My sister Cyndi died Thursday night, almost two weeks to the moment that I learned that she had just three months to live.
It wasn’t the “Hospice is saying she doesn’t have long now” texts that ripped my heart. It was the text from my sister Trish, a photo of her holding our newest great nephew, my sister Cyndi’s first biological grandchild, and the words, “OK, I hate all my wrinkles, but I am now appreciative that I am here and earned them.”
It was what she didn’t say that broke my heart: Cyndi won’t be earning or lamenting wrinkles because she won’t be here. She will miss wrinkles and arthritis and the atrocities of old age. And she will miss her daughters getting married and the births of more grandchildren and the glories of being a grandparent and getting old with her husband.
And we will all miss her.
Cyndi wins at being a “big sister”…
She was the oldest of five children born to John and Barbara Souders. My two brothers came in such rapid succession that the three to four years between the second brother and my sister Trish seemed like such a huge gap that she and I were called “the little girls.” I think we were somewhat in awe of our big sister, nine years my senior. By the time I was in first grade, she was in high school. I was in fourth grade when she started college. I had just started high school when she got married and had her first child.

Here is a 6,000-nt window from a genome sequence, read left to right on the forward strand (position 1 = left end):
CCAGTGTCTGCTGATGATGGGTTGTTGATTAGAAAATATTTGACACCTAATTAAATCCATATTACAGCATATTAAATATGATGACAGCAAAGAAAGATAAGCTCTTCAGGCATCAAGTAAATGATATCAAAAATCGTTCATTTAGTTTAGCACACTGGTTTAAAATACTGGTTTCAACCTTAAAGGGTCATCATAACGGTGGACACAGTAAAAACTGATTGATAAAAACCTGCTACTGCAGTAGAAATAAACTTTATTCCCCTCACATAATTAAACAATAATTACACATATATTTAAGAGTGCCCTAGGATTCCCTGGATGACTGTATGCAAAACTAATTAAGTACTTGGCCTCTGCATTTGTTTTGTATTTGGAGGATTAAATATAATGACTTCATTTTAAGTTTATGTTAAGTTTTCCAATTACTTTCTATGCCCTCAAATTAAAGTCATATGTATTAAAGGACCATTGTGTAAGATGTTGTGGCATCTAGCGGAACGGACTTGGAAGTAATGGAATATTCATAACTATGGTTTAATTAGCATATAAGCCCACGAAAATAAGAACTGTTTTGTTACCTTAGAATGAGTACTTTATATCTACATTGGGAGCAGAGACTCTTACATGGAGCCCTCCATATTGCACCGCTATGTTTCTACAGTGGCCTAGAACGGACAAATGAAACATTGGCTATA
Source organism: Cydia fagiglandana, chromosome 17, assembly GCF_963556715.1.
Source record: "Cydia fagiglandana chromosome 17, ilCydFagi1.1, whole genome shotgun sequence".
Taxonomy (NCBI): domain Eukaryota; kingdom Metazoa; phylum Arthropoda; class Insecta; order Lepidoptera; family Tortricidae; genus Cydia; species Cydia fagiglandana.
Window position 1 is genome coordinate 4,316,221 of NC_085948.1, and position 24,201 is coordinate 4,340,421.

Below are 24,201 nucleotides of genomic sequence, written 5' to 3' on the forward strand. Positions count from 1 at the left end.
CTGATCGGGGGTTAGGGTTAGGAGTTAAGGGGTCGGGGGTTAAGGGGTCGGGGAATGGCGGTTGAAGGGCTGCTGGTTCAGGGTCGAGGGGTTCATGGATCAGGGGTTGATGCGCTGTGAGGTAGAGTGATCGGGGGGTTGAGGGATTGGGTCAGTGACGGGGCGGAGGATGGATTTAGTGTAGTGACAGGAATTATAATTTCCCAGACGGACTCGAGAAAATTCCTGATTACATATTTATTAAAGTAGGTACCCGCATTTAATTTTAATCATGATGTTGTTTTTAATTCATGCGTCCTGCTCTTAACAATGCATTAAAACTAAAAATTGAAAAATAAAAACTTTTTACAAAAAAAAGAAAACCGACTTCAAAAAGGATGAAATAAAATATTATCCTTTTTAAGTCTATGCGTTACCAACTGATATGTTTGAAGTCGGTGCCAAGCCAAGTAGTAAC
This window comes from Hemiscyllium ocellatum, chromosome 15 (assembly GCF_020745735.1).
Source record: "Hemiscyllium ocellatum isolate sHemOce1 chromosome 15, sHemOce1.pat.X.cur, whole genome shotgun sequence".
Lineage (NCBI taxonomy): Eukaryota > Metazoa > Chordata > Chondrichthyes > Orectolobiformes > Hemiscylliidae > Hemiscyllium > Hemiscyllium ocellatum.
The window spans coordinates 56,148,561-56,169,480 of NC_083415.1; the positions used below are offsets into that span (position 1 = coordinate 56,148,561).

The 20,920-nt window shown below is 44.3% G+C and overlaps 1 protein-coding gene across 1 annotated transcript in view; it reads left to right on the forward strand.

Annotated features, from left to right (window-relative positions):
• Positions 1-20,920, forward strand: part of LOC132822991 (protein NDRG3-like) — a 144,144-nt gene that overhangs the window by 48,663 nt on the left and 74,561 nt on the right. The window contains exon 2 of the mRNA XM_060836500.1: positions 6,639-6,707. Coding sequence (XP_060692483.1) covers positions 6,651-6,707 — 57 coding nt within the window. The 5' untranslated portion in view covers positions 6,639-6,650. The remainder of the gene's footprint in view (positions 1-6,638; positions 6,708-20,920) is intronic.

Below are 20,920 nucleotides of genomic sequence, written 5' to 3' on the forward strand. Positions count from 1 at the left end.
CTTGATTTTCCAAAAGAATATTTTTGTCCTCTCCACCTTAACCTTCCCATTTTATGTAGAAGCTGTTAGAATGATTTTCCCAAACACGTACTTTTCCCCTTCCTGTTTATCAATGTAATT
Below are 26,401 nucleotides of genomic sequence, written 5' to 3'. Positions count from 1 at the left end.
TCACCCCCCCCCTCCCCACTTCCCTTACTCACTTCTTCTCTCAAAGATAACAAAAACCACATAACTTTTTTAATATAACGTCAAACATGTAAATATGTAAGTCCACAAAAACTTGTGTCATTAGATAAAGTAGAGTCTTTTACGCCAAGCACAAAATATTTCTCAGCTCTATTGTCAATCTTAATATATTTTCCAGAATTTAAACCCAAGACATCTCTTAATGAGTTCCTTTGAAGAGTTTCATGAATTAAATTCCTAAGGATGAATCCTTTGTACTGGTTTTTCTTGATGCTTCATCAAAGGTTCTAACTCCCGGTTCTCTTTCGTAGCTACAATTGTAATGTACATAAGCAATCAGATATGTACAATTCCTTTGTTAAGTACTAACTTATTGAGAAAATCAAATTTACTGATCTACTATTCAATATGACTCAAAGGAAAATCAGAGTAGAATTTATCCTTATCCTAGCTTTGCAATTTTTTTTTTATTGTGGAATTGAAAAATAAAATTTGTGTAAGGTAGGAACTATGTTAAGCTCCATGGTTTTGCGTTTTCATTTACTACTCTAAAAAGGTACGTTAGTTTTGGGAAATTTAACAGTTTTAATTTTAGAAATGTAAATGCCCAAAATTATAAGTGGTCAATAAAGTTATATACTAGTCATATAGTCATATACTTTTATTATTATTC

But despite the age difference, Cyndi had a marked influence on my life.
She became a Christian in youth group as a teen, and she quickly shared her newfound faith with our parents, and they became Christians, too. It transformed our family and led to my salvation, which, obviously, completely changed the course of my life. Even as a third-grader, I recognized the significance of such a decision and my definite need of a Savior. Cyndi purchased Children’s Living Bibles for both Trish and me, engraved with our names. Mine is highlighted and worn. My faith — with its highlights and its rough spots — began at the urging of my big sister.
My oldest sister had straight brown hair and brown eyes, naturally straight teeth, and a delightfully small nose. At 5’2″, she was the shortest of all of us. Trish and I had curly, blond hair and blue eyes. Even as our hair darkened as we got older, no one placed us as sisters — until we opened our mouths. Then the connection was obvious. We have the same voice.
Sometimes I hear myself say something and think of Trish or Cyndi — because I remind myself like each of them. I can still hear Cyndi’s voice in my head, along with her laugh, always her laugh.